A study in Geographical Research, published by Wiley-Blackwell, finds that both non-Aboriginal visitors and tour operators showed openness to the owners’ – the Anangu – view of Uluru, and their wish that the sacred rock not be climbed.
The paper, “Constructing the Climb: Visitor Decision-Making at Uluru” by Sarah James, suggests that a more proactive pre-trip representation of the Anangu’s sentiments will allow visitors to make a more informed decision with regard to the climb.
“There is a great potential to change the visitors’ choice of climbing Uluru. Many tourists continue to climb as they are given the impression in pre-trip tourism information that it is desirable and acceptable. It is too late to affect their decision by the time they see the ‘Please Do Not Climb’ sign at the base of Uluru”, says Ms. James.
Almost all of the tourists interviewed felt that there was insufficient information available about the Anangu’s feelings. They also felt that the information was presented to them too late. Many suggested that – if informed earlier – they would decide to not proceed with the climb.
Tour operators also suggest that the climb was no longer as central to their business as once considered, and that closure of the climb would not cause any significant long-term damage to business.
Uluru has historically symbolized a split between settler and Aboriginal concepts of place and of appropriate actions within place. The highly contested site was handed back to the Anangu in 1985, and tourists continue to swarm to the Uluru-Kata Tjuta National Park with almost half of its 400 000 visitors climbing Uluru.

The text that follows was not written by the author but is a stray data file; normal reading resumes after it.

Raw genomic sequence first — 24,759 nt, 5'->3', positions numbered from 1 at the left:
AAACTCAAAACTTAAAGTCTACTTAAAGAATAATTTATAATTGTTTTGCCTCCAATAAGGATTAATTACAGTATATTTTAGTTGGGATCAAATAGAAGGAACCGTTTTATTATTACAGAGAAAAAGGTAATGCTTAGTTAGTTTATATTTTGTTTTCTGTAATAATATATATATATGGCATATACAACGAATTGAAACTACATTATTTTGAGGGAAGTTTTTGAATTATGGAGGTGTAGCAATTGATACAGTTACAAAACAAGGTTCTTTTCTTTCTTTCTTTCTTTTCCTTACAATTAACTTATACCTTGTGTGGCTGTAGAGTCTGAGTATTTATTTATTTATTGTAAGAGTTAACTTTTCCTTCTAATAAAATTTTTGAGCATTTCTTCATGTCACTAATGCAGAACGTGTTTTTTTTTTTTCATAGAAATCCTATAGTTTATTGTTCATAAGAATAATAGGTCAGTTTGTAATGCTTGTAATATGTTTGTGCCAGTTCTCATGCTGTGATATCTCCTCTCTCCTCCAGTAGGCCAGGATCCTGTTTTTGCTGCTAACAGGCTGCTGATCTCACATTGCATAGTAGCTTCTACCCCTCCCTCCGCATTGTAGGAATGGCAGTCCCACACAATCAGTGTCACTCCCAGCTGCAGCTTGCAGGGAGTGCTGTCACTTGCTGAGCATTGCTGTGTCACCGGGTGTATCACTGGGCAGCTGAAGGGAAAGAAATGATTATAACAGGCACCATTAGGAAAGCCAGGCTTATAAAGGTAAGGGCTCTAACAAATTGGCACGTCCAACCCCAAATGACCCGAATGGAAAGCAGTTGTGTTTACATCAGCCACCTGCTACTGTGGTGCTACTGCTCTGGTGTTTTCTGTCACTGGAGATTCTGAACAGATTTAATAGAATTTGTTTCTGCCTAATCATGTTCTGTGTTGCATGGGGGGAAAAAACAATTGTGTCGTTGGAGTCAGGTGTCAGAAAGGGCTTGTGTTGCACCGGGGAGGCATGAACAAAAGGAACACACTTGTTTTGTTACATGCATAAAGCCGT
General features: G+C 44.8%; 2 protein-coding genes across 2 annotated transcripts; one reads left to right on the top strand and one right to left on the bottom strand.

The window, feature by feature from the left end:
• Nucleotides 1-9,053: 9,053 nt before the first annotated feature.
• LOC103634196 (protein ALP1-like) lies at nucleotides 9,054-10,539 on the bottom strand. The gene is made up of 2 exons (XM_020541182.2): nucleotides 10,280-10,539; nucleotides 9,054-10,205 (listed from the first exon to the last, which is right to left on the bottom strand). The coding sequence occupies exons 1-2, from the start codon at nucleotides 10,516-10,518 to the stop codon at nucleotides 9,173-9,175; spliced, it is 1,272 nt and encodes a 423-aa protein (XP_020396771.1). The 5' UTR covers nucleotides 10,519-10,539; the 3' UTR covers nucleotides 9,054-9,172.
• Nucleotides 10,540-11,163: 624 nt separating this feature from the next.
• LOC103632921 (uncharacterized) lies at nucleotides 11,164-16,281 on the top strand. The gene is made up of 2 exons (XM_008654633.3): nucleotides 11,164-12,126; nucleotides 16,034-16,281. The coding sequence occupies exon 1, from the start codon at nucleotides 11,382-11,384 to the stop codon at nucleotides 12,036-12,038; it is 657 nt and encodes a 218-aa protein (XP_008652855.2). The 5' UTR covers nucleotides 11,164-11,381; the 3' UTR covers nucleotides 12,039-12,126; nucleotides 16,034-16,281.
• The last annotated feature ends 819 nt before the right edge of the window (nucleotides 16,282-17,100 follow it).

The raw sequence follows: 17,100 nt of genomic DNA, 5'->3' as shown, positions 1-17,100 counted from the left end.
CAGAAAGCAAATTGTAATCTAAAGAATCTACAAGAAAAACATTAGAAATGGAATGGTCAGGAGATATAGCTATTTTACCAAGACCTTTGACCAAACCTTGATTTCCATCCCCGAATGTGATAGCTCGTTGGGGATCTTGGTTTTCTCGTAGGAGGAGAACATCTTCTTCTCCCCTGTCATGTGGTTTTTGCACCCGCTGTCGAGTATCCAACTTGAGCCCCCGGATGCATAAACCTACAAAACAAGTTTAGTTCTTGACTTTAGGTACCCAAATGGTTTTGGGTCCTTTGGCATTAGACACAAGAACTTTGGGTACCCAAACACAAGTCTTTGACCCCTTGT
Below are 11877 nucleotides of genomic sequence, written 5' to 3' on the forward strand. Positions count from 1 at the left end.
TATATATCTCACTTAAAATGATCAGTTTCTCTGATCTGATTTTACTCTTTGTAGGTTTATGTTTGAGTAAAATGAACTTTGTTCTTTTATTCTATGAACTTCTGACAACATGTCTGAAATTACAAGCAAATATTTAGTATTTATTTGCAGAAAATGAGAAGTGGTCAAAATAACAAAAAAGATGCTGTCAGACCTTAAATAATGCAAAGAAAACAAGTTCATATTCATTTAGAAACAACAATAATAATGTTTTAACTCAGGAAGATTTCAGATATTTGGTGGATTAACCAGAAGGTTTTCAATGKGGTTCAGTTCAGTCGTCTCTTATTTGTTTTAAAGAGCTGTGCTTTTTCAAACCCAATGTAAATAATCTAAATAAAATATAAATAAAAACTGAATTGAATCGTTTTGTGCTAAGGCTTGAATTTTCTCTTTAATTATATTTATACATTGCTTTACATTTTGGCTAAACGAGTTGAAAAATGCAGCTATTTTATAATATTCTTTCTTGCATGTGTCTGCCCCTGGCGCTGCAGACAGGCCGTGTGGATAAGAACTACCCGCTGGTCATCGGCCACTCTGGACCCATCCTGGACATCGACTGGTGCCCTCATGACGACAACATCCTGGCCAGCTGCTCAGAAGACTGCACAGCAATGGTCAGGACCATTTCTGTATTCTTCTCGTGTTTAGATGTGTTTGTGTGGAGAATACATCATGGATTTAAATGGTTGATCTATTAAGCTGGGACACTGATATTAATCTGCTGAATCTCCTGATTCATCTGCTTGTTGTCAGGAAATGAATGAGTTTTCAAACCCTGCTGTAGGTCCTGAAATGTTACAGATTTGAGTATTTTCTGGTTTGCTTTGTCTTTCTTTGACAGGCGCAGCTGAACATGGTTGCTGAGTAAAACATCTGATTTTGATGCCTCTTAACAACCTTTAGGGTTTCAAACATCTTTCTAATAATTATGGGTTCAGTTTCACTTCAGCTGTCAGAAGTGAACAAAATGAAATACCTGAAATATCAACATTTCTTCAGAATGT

Ms. James adds, “Tourist surveys suggest that the tourism industry could do a lot more to dissuade people from climbing Uluru without encountering the level of resistance previously anticipated. Visitors indicated they would respect the wishes of the Anangu not to climb if these were more clearly and compellingly presented before they arrived.”
An earlier version of the paper was presented at the Institute of Australian Geographers Annual Conference in 2005.
Alina Boey | alfa
The Great Unknown: Risk-Taking Behavior in Adolescents
19.01.2017 | Max-Planck-Institut für Bildungsforschung
A sudden drop in outdoor temperature increases the risk of respiratory infections
11.01.2017 | University of Gothenburg
For the first time ever, a cloud of ultra-cold atoms has been successfully created in space on board of a sounding rocket. The MAIUS mission demonstrates that quantum optical sensors can be operated even in harsh environments like space – a prerequi-site for finding answers to the most challenging questions of fundamental physics and an important innovation driver for everyday applications.
According to Albert Einstein's Equivalence Principle, all bodies are accelerated at the same rate by the Earth's gravity, regardless of their properties. This...
An important step towards a completely new experimental access to quantum physics has been made at University of Konstanz. The team of scientists headed by...
Yersiniae cause severe intestinal infections. Studies using Yersinia pseudotuberculosis as a model organism aim to elucidate the infection mechanisms of these...
Researchers from the University of Hamburg in Germany, in collaboration with colleagues from the University of Aarhus in Denmark, have synthesized a new superconducting material by growing a few layers of an antiferromagnetic transition-metal chalcogenide on a bismuth-based topological insulator, both being non-superconducting materials.
While superconductivity and magnetism are generally believed to be mutually exclusive, surprisingly, in this new material, superconducting correlations...
Laser-driving of semimetals allows creating novel quasiparticle states within condensed matter systems and switching between different states on ultrafast time scales
Studying properties of fundamental particles in condensed matter systems is a promising approach to quantum field theory. Quasiparticles offer the opportunity...
19.01.2017 | Event News
10.01.2017 | Event News
09.01.2017 | Event News
23.01.2017 | Health and Medicine
23.01.2017 | Physics and Astronomy
23.01.2017 | Process Engineering